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Friday, April 24, 2009

Trackstar: Staking Your Claim on the Internet

In terms of the Internet, Trackstar is old school. Many teachers, however, haven’t had the chance to see it in action. Basically, Trackstar is a collected set of websites framed by a table of contents which is always visible. As each site is selected, the heading above the site viewer changes to include the teacher’s notes about the site being viewed, as well as questions about its content.

Now that I’ve thoroughly confused you, check out a couple examples that make it very clear. Stayin' Alive: How Plants and Animals Adapt to Air Pollution is a well constructed track with clear instructions and a variety of sites. In addition to the frames format of that previous link, you also have the option to see your links and notes in text form.

An example of how this application can be used for professional development purposes can be seen in Teaching Writers Right. Presenters or teachers forming collegial study group will find that this is an efficient way to organize sites and documents for group viewing.

Is Trackstar difficult to use? Not at all, since you don’t need to create your own tracks; you’re welcome to use the hundreds that have been created over the years. The homepage allows you to search by topic, author, or top tracks. Just be sure to check that all links are still working, and that the related heading content and questions are appropriate for your student group.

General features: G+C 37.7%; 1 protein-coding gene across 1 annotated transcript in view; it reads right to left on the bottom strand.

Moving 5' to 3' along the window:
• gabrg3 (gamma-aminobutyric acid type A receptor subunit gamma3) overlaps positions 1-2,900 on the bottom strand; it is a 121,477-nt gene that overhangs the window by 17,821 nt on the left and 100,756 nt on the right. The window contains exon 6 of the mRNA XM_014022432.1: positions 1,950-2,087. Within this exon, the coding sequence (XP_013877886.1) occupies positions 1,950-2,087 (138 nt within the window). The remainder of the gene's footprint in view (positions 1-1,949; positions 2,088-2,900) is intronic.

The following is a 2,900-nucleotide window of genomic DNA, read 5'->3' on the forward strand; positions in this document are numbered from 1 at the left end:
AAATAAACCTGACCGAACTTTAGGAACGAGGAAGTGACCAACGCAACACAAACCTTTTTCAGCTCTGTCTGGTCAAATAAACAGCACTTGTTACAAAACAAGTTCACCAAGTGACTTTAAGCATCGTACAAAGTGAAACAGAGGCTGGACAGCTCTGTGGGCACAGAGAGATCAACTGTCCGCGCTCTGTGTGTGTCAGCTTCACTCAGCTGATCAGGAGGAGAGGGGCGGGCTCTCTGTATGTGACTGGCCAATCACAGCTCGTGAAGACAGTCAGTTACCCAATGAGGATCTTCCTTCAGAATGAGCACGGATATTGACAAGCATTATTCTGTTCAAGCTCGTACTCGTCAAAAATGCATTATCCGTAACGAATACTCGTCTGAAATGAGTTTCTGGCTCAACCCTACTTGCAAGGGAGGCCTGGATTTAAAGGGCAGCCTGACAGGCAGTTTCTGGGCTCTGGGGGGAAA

If you do wish to create your own, the process is simple, with ample prompts and sequenced steps.

Using Trackstar, teachers can

  • present students with online learning tasks within a controlled scope of sites;

  • assign individualized online tasks, differentiated by both web sites viewed and annotations added;

  • incorporate current events using the Trackstar’s monthly themes or the Track of the Day;

  • create modules that can be independently completed by students as homework or extra credit;

  • structure lessons which can easily be carried out by a substitute teacher or a cross-grade learning partner;

  • supply parents and students with a “virtual study guide” for upcoming tests;

  • store, categorize, and tag their own favorite sites for future use (all sites for one unit can be found in one location;

  • share their “best of” sites with virtual colleagues; and

  • collaborate with colleagues to compile sites and comments in using a “wiki” format.


Anonymous said...

I forgot about this site, or maybe I ddin't know it was even still around. Good way to control what students are doing.

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